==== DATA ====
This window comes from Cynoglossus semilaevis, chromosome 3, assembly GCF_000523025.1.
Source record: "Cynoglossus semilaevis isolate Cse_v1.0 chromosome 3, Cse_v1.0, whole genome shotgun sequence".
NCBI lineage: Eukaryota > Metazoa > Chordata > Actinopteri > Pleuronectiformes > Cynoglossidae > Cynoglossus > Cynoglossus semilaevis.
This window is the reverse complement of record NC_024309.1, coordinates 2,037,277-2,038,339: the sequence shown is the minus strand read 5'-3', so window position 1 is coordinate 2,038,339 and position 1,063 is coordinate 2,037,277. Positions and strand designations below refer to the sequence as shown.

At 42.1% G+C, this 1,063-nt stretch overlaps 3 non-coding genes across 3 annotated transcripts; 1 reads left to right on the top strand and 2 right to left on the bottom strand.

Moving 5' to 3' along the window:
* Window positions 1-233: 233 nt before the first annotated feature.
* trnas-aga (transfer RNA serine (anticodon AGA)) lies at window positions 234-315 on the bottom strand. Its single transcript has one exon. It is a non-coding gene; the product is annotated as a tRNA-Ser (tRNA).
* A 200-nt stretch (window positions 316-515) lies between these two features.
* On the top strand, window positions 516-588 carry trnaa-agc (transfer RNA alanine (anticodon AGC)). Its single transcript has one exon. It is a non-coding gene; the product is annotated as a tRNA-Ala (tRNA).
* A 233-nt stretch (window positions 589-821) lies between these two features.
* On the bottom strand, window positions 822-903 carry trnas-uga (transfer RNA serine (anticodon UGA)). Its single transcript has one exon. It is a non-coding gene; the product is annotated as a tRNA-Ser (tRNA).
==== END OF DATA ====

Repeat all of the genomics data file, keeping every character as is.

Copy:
This window comes from Cynoglossus semilaevis, chromosome 3, assembly GCF_000523025.1.
Source record: "Cynoglossus semilaevis isolate Cse_v1.0 chromosome 3, Cse_v1.0, whole genome shotgun sequence".
NCBI lineage: Eukaryota > Metazoa > Chordata > Actinopteri > Pleuronectiformes > Cynoglossidae > Cynoglossus > Cynoglossus semilaevis.
This window is the reverse complement of record NC_024309.1, coordinates 2,037,277-2,038,339: the sequence shown is the minus strand read 5'-3', so window position 1 is coordinate 2,038,339 and position 1,063 is coordinate 2,037,277. Positions and strand designations below refer to the sequence as shown.

At 42.1% G+C, this 1,063-nt stretch overlaps 3 non-coding genes across 3 annotated transcripts; 1 reads left to right on the top strand and 2 right to left on the bottom strand.

Moving 5' to 3' along the window:
* Window positions 1-233: 233 nt before the first annotated feature.
* trnas-aga (transfer RNA serine (anticodon AGA)) lies at window positions 234-315 on the bottom strand. Its single transcript has one exon. It is a non-coding gene; the product is annotated as a tRNA-Ser (tRNA).
* A 200-nt stretch (window positions 316-515) lies between these two features.
* On the top strand, window positions 516-588 carry trnaa-agc (transfer RNA alanine (anticodon AGC)). Its single transcript has one exon. It is a non-coding gene; the product is annotated as a tRNA-Ala (tRNA).
* A 233-nt stretch (window positions 589-821) lies between these two features.
* On the bottom strand, window positions 822-903 carry trnas-uga (transfer RNA serine (anticodon UGA)). Its single transcript has one exon. It is a non-coding gene; the product is annotated as a tRNA-Ser (tRNA).